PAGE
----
By Kent W. Mayhew

*Isobaric vs Isometric Specific Heat*

In order to appreciate the theoretical aspects
of the accepted differences between isobaric and isometric specific heats, consider Figs 1.10.3 and 1.10.4. Both show System 2 giving
the same amount of heat (dQ2) into System 1, that being a piston-cylinder apparatus.

For the isobaric case (Fig. 1.10.3)(AKA isochloric case), the heating of the gas causes a kinetic energy increase of the gas, which then drives the piston outwards by a distance, dx. Considering that the piston is both frictionless, and massless, then all the work that is actually done by the heating is done onto the atmosphere’s displacement [W=(Patm)dV]. (see LOST WORK)

Conversely, for the isometric case (Fig. 1.10.4), the piston
is locked in place. Thus the heating of the gas results in a kinetic energy increase of the gas, which increases the pressure within
the apparatus. Since no work is actually done, then the amount of heat required to raise the temperature of the gas inside the piston-cylinder
must be less than it would be for the isobaric case.

If the input of energy is the same for both the isometric and isobaric
cases, then the temperature increase in the isometric case will be greater than in the isobaric case.

Of course, if the
piston in the isometric case is unlocked then work will be done onto the atmosphere, and either: 1) the gas will cool if the heat
(dQ2) is turned off. Or: 2) Extra heat will be required in order for the gas to remain isothermal. We now begin to understand the
differences between isometric and isobaric heat capacities for gases.

For isobaric
specific heat (Cp) applied to n moles of gas we have:

Cp= (1/n)(dQ/dT)P
P means at constant pressure 1)

While for isometric specific heat (Cv) applied to n moles of gas we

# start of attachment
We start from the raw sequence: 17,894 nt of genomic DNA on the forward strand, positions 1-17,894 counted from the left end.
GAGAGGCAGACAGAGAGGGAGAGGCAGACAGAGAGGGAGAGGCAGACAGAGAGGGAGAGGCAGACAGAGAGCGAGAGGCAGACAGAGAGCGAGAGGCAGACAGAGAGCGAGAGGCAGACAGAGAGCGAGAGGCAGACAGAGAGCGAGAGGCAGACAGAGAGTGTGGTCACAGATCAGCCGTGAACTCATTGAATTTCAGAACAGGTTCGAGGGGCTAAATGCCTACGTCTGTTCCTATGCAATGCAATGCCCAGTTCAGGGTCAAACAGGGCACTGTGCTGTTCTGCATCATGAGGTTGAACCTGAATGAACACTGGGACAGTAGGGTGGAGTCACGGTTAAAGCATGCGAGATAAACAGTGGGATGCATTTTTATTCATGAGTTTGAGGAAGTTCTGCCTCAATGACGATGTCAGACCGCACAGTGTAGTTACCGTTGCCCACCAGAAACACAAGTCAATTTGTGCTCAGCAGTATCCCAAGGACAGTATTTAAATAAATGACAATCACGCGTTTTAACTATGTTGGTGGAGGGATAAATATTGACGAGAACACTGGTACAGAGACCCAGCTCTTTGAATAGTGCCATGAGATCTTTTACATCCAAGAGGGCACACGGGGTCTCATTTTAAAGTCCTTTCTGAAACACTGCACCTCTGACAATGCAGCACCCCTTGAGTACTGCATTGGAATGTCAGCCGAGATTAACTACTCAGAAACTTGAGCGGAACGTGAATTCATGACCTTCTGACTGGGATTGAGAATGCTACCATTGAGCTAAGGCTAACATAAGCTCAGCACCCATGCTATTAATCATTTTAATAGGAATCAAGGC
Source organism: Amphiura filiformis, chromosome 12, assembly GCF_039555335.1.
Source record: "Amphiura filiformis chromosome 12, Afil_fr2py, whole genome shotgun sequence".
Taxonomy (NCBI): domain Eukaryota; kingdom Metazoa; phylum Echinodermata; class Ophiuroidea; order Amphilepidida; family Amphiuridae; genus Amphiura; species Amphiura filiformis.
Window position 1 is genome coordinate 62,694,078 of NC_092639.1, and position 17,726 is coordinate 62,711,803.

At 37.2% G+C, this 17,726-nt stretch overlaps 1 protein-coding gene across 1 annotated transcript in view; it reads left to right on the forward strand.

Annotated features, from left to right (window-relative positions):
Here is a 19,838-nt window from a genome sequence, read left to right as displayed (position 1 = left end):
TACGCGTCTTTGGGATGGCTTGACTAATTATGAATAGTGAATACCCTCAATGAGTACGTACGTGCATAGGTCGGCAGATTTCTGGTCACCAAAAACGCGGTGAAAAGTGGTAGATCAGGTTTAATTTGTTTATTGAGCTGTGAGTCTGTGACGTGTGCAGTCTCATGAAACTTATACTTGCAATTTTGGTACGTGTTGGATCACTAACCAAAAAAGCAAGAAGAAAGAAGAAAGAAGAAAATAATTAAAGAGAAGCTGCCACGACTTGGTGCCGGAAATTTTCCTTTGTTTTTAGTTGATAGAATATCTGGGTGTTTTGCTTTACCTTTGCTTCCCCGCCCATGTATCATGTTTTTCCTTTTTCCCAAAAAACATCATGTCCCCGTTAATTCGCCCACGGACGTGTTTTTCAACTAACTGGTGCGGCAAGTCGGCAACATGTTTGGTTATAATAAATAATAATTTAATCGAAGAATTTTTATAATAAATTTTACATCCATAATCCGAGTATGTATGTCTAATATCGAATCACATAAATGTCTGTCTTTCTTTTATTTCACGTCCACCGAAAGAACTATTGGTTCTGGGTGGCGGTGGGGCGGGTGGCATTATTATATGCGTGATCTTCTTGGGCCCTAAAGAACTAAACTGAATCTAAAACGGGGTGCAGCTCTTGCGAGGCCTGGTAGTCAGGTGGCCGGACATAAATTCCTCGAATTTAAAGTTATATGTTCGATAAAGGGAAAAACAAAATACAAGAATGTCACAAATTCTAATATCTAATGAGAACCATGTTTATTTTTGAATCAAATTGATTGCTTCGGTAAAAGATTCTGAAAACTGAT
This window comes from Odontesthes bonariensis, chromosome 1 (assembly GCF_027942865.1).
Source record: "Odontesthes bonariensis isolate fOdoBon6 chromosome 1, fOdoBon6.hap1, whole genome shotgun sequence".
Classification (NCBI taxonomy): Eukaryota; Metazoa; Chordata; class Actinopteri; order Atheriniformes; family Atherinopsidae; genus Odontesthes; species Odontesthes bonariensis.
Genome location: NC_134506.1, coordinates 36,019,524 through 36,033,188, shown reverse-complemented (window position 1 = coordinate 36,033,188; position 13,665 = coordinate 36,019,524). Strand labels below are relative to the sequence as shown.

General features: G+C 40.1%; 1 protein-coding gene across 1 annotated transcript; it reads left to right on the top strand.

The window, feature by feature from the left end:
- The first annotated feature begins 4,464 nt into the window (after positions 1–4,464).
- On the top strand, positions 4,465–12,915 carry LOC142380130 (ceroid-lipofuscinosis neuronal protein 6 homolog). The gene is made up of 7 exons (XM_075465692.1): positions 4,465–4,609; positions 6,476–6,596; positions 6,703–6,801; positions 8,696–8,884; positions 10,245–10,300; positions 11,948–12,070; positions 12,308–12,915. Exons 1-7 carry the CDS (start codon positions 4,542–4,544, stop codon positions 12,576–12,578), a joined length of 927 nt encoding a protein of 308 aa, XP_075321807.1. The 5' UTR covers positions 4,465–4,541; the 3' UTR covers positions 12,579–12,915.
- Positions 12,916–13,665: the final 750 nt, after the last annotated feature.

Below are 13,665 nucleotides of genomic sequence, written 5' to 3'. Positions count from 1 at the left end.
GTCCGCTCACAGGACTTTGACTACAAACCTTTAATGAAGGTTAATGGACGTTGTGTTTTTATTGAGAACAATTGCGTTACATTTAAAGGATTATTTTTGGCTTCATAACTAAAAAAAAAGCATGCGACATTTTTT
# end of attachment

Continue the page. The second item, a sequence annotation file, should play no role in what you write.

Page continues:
have:

Cv= (1/n)(dQ/dT)V V means at constant volume 2)

Now the
ideal gas constant (R) is the difference between isobaric and isometric specific heats

R=Cp-Cv 3)

Substituting eqn 1) and eqn 2) into eqn 3, we obtain:

R=(1/n)[(dQ/dT)P-(dQ/dT)V] 4)

If the temperature change in
the denominator is the same for both the isobaric and isometric case, then eqn 4 becomes:

R=[(dQ)P-(dQ)V]/ndT 5)

Since the difference between the energy required for isobaric specific heat, and isometric specific heat, is the work done onto the atmosphere [W(atm)], therefore:

Watm = [(dQ)P-(dQ)V] 6)

Substituting eqn 6) into eqn 5), gives:

R= Watm/(ndT) 7)

Based upon our new perspective of work we wrote for work W=d(PV). Substituting back in we

R=d(PV)/(ndT) 8)

Obviously, eqn 8 could have been calculated by simply differentiating the ideal gas law, and then dividing both sides by: ndT.
Eqn 7) and 8) are a reiteration that the ideal gas constant is nothing more than a relation for a gaseous system’s ability to perform
work per degree temperature change, or, if you prefer, *PV* is simply the work that was required in forming the volume of gas at its
current pressure.

Again we must emphasize that work, and the total thermal energy of a gas, are two different things. Expressing
the total energy contained within a volume of gas

dEtotal= Einternal+3PV/2 9)

The total thermal energy change, then becomes:

dEtotal= dEinternal+3d(PV)/2 10)

For an ideal gas:dE=0 in which case becomes:

dEtotal= 3d(PV)/2 11)

Eqn 8) implies: The “__ideal gas constant ( R)”, is the ability of a mole
of ideal gas molecules, to perform work, per degree Kelvin__. And this relates to the total energy contained in a volume of ideal gas
within a closed system, because the ability of an ideal gas to perform work is 2/3 of that gas’s total kinetic energy.

The ideal gas
constant “*R*”, is equivalent to Boltzmann’s constant “*k*”, for a mole of gas molecules, i.e. *N*=1 mole. Therefore: “__Boltzmann’s
constant ( k)” is the mean ability of a solitary ideal gas molecule, to perform work, per degree Kelvin__. Again this relates to an ideal
molecule’s mean kinetic energy in a closed system by the same factor 2/3.